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My Japanese Robe“What’s a Geisha?” asked my twelve-year-old daughter at the breakfast table the other morning.

“Hmm” I thought, “do I really know what a Geisha is?” I responded vaguely, as I wasn’t completely confident about my knowledge on the subject. Not wanting to give misinformation about the centuries old Japanese custom, I Googled the question.

Wikipedia, “the free encyclopedia”, topped the list. I often use Wiki’s resources and have wondered about its reliability, considering the “anyone can edit” format. I’ve cross-referenced its material with other sources and everyone seems to be  consistent. Wikipedia has been an informative online resource for quick answers.

Geisha’s date back to the 1600’s in which its been recorded that the first Geisha were men. The custom has developed through many eras of Japanese culture, some of which have not been so savory. The modern Geisha is a female Japanese entertainer whose skills include performing various Japanese arts such as classical music and dance. They serve tea in teahouses as well as making polite conversation at banquets and parties. They are not prostitutes, do not serve food, and are not wives.

In the West, the connotation of Geisha with prostitutes came after World War II during the Allied Occupation of Japan. American GI’s incorrectly called prostitutes “Geesha Girls” and this image and mispronunciation have persisted to this day. A Geisha is free to pursue personal relationships with men she meets through her work, but they are carefully chosen and not casual. A Geisha’s good reputation is not taken lightly.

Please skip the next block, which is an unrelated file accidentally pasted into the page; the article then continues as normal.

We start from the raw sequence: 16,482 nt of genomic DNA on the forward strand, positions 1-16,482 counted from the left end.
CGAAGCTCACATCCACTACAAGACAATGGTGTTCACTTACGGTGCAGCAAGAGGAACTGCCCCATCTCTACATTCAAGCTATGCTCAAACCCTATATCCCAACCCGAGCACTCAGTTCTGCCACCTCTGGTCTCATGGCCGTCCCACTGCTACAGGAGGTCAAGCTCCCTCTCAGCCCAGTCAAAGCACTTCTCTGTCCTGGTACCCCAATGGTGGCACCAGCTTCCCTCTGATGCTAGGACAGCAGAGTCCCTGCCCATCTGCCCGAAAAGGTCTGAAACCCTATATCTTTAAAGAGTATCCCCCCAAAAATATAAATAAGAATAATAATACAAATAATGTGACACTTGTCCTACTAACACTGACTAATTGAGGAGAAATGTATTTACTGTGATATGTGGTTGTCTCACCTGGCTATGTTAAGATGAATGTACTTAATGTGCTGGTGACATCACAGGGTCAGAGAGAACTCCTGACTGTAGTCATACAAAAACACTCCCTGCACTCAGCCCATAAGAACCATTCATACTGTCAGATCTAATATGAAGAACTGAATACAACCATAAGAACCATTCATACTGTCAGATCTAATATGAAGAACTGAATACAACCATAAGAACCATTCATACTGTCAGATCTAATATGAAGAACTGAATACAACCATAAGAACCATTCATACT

The image of Geisha is one of colorful kimonos, chignon’s adorned with extravagant combs, and stark white faces with bright red lipstick. We watched a YouTube video as a Maiko, or apprentice Geisha, applied her makeup. It was really quite fascinating watching her smear rice powder paste around her face, chest, and back, skillfully coming up the nape of her neck leaving an unwhitened “W”. All of this creates an illusion that Japanese men find alluring.

Here are some interesting facts that you may not know:
  • The white base was originally made with lead until it was discovered to be poisonous
  • A line of bare skin is left around the hairline to create a mask effect
  • Geisha’s wear white split-toed socks
  • Some color their teeth black. Teeth look yellow in contrast to the white make-up. Black teeth appear to fade into the darkness of the mouth

It used to be that when a question was asked, one had to go look it up. Sometimes this was done in a timely fashion, sometimes not. With high-speed Internet and easy access to a wealth of information, these answers need not be put off. As the saying goes, inquiring minds want to know.



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